is no.

When extending a model developed by another author that isn't reachable any further figure scenarios that support the purpose of used access modifiers and when those scenarios are different than what is intended for the future implementations redesign the implementation following whatever principles are intended to follow without considering them. Most of the times while redesigning the redesigned implementation gets lost almost entirely.

developers use private modifiers for members and methods for whatever reason

Is common to use private access modifier for methods that are implemented to reduce the size of a lengthy complex method under the recommendation that methods should have at most three to five lines of code. I don't have an answer for the question "where afore mentioned recommendation sources from?" although I've noticed it mentioned often.


The argument for private fields is that by changing their values in a derived class you modify the functionality of the original class.


class Reactor
   public int temp;
   public void AdjustCoolingRods()
     if(temp > 100) { raiseRods() }
     else { lowerRods() }

class MyReactor : Reactor
   public void PlayWelcomeMessageOnBoot()
      temp = 0;

Clearly by making temp private we protect the AdjustCoolingRods function against modified behaviour

So its the "Closed" part of the Open Closed principle which the private access modifier is complying with.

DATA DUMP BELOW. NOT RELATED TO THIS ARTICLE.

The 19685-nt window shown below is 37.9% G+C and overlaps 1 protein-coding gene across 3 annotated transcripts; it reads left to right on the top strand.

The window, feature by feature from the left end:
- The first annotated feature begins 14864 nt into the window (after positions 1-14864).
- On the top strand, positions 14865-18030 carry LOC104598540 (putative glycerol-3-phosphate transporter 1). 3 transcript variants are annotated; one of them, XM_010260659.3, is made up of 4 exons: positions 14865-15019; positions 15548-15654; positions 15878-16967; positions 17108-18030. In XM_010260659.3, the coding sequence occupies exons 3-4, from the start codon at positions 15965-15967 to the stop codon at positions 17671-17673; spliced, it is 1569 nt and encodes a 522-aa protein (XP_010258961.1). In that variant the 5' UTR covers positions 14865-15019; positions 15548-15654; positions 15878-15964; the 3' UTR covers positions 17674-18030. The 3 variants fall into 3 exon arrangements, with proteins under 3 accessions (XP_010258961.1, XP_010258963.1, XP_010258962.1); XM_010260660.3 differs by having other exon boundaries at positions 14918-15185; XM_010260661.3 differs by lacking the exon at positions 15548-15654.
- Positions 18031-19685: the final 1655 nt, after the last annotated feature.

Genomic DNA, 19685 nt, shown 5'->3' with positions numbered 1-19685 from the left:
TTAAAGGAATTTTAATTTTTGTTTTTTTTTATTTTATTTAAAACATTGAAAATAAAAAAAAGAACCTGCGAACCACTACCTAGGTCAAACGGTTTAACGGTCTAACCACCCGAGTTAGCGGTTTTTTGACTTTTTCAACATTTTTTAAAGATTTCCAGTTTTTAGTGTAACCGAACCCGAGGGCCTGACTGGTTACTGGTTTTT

I'm basing this largely off OCP: The Open-Closed Principle : Robert Martin

Make all Member Variables Private. This is one of the most commonly held of all the conventions of OOD. Member variables of classes should be known only to the methods of the class that defines them. Member variables should never be known to any other class, including derived classes. Thus they should be declared private, rather than public or protected. In light of the open-closed principle, the reason for this convention ought to be clear. When the member variables of a class change, every function that depends upon those variables must be changed. Thus, no function that depends upon a variable can be closed with respect to that variable.

  • I think there is a fundamental misunderstanding here. "Closed for modification" means "you don't have to change the source code", not "Closed against modifying a behaviour through some public member".
    – Doc Brown
    May 17 at 6:09
  • hmm i think you are wrong on that. let me find the source
    – Ewan
    May 17 at 9:05
  • there added quote and link
    – Ewan
    May 17 at 9:27
  • Yes, that linked PDF explains it well, see page 2: "They are “Closed for Modification”. The source code of such a module is inviolate. No one is allowed to make source code changes to it.. Bob Martin speaks about changing the source code of members, not the values which are assigned to them.
    – Doc Brown
    May 17 at 10:40
  • I mean, that's the one liner description at the top, but the rest of the paper goes into the details, I've adapted the example to make it more clear, but its there starting page 9 Heuristics and Conventions. "OCP is the root motivation behind... Make all member vars private"
    – Ewan
    May 17 at 12:44